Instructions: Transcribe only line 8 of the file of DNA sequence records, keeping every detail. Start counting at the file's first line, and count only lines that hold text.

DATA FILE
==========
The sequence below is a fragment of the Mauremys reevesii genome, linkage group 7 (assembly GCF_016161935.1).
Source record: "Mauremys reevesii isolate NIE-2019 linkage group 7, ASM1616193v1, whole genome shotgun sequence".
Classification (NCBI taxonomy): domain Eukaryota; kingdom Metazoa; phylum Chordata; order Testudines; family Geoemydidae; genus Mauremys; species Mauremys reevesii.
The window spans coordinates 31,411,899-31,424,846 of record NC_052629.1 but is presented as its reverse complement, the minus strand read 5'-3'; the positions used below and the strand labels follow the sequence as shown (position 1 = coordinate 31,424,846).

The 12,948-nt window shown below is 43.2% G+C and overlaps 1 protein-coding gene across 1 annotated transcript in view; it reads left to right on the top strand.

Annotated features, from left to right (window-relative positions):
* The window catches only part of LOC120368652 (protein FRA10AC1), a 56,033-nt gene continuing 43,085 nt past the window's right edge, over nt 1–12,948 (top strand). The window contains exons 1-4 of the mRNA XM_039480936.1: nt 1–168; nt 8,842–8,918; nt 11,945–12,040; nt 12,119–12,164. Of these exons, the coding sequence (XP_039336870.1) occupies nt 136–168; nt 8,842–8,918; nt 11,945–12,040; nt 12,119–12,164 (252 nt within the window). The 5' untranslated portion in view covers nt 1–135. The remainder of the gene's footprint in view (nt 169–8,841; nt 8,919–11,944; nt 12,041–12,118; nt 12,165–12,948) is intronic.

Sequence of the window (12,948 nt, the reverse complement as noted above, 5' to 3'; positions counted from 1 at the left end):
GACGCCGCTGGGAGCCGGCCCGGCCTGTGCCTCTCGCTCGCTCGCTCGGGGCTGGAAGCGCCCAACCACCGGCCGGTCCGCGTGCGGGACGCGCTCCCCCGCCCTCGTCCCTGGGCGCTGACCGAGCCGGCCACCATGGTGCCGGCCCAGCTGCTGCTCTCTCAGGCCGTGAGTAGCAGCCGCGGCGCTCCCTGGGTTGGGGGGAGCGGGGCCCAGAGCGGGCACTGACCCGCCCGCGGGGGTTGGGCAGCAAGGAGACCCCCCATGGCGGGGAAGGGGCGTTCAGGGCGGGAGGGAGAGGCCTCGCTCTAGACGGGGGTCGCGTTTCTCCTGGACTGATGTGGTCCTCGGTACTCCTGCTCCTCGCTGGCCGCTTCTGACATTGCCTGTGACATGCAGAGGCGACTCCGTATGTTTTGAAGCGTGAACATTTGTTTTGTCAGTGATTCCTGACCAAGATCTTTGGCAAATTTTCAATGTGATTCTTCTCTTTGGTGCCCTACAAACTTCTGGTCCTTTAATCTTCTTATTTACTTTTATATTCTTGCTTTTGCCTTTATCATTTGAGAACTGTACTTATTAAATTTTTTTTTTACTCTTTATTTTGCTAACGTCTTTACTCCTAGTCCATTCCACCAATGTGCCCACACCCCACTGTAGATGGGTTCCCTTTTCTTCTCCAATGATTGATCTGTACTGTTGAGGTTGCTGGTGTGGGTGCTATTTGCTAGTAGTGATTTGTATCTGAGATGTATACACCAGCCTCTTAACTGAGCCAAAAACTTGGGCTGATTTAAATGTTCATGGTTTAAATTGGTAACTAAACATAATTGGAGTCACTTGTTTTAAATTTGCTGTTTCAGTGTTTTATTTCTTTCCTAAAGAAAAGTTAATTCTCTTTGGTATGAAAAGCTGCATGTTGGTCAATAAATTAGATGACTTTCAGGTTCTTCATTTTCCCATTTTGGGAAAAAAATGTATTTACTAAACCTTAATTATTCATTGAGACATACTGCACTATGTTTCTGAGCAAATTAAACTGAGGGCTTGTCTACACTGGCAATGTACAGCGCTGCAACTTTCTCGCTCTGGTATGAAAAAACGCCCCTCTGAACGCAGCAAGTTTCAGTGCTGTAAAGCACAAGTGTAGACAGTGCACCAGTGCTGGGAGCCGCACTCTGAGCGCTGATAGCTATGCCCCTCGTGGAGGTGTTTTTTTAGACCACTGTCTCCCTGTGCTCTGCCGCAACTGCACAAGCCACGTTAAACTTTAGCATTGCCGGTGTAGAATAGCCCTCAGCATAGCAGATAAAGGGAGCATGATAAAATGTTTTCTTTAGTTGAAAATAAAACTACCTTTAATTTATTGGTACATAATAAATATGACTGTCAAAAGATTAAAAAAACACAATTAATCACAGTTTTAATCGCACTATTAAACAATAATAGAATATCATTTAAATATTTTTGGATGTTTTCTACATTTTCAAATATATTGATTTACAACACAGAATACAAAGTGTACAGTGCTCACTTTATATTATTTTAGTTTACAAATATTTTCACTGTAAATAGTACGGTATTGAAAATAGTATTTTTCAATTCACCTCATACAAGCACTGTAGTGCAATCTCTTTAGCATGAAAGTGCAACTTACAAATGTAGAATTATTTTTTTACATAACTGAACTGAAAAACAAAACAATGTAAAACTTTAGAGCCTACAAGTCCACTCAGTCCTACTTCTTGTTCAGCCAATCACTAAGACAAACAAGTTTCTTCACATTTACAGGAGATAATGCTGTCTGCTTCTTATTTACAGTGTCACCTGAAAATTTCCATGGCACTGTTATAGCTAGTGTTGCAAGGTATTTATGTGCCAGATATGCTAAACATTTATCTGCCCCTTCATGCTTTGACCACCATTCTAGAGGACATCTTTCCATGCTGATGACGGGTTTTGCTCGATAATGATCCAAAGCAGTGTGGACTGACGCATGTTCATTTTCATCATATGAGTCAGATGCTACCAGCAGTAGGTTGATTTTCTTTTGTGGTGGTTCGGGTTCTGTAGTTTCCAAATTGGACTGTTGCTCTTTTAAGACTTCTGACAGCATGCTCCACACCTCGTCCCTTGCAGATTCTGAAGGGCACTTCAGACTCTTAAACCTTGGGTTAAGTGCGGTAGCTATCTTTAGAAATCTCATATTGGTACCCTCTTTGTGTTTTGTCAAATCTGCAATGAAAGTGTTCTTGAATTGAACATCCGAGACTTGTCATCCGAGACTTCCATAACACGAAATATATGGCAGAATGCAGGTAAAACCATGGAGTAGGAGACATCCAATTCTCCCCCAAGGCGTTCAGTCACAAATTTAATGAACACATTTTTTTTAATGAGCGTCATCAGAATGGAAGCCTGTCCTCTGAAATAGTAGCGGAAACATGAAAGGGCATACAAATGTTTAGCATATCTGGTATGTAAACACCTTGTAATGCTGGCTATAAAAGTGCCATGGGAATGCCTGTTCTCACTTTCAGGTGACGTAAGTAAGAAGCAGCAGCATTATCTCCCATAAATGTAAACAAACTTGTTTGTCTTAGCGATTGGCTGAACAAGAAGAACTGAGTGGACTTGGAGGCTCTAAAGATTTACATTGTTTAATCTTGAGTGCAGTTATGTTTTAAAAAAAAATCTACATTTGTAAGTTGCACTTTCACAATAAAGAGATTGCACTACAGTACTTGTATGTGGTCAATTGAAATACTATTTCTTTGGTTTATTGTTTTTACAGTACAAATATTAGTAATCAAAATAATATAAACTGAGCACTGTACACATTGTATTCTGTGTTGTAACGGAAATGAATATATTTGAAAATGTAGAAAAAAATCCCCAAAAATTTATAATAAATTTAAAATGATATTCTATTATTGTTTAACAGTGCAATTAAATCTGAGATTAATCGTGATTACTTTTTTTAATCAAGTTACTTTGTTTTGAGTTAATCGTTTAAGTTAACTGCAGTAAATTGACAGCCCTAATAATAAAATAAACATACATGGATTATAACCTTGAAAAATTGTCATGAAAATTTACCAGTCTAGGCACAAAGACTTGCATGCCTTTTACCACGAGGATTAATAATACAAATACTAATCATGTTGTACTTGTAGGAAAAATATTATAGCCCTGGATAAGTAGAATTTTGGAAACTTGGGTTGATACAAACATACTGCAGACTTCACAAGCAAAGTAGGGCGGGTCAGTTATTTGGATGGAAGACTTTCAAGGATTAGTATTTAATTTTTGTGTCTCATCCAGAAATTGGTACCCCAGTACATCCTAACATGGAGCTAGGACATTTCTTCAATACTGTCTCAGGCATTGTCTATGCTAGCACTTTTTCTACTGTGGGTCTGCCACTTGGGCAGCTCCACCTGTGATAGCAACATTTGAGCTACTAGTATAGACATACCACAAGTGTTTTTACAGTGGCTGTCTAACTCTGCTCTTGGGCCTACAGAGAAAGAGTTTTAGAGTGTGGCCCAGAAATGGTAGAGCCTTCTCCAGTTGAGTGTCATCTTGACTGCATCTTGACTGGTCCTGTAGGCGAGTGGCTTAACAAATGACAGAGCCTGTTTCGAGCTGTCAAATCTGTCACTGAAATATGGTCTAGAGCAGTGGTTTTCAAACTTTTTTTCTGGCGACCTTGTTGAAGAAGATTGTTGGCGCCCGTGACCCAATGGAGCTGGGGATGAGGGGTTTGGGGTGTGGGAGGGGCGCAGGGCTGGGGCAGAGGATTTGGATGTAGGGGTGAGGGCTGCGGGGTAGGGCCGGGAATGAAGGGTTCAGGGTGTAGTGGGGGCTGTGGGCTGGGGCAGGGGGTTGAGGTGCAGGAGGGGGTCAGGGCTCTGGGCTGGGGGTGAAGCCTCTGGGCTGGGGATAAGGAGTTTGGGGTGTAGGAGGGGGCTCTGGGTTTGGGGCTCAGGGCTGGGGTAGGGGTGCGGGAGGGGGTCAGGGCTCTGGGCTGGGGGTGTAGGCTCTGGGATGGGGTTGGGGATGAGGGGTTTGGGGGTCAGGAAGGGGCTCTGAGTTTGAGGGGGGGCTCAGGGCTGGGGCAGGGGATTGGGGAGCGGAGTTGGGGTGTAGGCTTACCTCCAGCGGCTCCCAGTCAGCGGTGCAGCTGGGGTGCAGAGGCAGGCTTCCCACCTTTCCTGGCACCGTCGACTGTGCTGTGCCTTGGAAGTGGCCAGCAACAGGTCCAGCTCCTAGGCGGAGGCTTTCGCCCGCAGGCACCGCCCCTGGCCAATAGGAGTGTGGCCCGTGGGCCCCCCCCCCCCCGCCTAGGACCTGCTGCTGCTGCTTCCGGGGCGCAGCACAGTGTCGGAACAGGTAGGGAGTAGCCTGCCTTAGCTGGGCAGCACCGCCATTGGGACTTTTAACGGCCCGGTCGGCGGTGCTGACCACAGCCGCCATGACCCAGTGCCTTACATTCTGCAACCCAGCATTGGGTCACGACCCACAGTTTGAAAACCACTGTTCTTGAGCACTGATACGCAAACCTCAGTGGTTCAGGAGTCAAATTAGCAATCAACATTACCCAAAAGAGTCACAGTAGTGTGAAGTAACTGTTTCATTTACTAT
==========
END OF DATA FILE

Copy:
Sequence of the window (12,948 nt, the reverse complement as noted above, 5' to 3'; positions counted from 1 at the left end):